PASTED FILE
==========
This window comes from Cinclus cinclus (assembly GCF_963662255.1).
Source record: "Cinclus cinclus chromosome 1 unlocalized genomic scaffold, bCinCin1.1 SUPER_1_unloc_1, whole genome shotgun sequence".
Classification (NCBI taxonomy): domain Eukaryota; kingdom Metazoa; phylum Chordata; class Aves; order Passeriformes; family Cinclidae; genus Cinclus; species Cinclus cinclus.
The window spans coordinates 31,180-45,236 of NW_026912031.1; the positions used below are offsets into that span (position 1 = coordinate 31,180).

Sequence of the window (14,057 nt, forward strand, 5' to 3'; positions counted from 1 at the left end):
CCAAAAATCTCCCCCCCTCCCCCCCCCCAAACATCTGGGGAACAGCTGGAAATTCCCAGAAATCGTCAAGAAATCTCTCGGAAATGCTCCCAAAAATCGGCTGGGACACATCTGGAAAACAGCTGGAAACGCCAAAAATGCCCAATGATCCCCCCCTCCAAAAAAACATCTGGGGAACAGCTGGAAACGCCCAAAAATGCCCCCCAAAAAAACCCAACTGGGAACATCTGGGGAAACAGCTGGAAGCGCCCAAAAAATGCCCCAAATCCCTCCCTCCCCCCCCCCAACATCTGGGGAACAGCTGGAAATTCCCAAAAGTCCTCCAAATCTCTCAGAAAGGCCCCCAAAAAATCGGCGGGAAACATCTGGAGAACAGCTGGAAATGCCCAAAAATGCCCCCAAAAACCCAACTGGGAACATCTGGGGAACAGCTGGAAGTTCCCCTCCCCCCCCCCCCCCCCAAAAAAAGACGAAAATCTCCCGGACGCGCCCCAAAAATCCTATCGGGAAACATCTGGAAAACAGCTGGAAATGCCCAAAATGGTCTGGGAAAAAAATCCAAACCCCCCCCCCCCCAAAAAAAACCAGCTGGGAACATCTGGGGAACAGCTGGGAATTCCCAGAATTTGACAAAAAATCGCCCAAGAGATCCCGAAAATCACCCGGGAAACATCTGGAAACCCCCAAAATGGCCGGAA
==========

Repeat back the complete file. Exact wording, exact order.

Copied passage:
This window comes from Cinclus cinclus (assembly GCF_963662255.1).
Source record: "Cinclus cinclus chromosome 1 unlocalized genomic scaffold, bCinCin1.1 SUPER_1_unloc_1, whole genome shotgun sequence".
Classification (NCBI taxonomy): domain Eukaryota; kingdom Metazoa; phylum Chordata; class Aves; order Passeriformes; family Cinclidae; genus Cinclus; species Cinclus cinclus.
The window spans coordinates 31,180-45,236 of NW_026912031.1; the positions used below are offsets into that span (position 1 = coordinate 31,180).

Sequence of the window (14,057 nt, forward strand, 5' to 3'; positions counted from 1 at the left end):
CCAAAAATCTCCCCCCCTCCCCCCCCCCAAACATCTGGGGAACAGCTGGAAATTCCCAGAAATCGTCAAGAAATCTCTCGGAAATGCTCCCAAAAATCGGCTGGGACACATCTGGAAAACAGCTGGAAACGCCAAAAATGCCCAATGATCCCCCCCTCCAAAAAAACATCTGGGGAACAGCTGGAAACGCCCAAAAATGCCCCCCAAAAAAACCCAACTGGGAACATCTGGGGAAACAGCTGGAAGCGCCCAAAAAATGCCCCAAATCCCTCCCTCCCCCCCCCCAACATCTGGGGAACAGCTGGAAATTCCCAAAAGTCCTCCAAATCTCTCAGAAAGGCCCCCAAAAAATCGGCGGGAAACATCTGGAGAACAGCTGGAAATGCCCAAAAATGCCCCCAAAAACCCAACTGGGAACATCTGGGGAACAGCTGGAAGTTCCCCTCCCCCCCCCCCCCCCCAAAAAAAGACGAAAATCTCCCGGACGCGCCCCAAAAATCCTATCGGGAAACATCTGGAAAACAGCTGGAAATGCCCAAAATGGTCTGGGAAAAAAATCCAAACCCCCCCCCCCCCAAAAAAAACCAGCTGGGAACATCTGGGGAACAGCTGGGAATTCCCAGAATTTGACAAAAAATCGCCCAAGAGATCCCGAAAATCACCCGGGAAACATCTGGAAACCCCCAAAATGGCCGGAA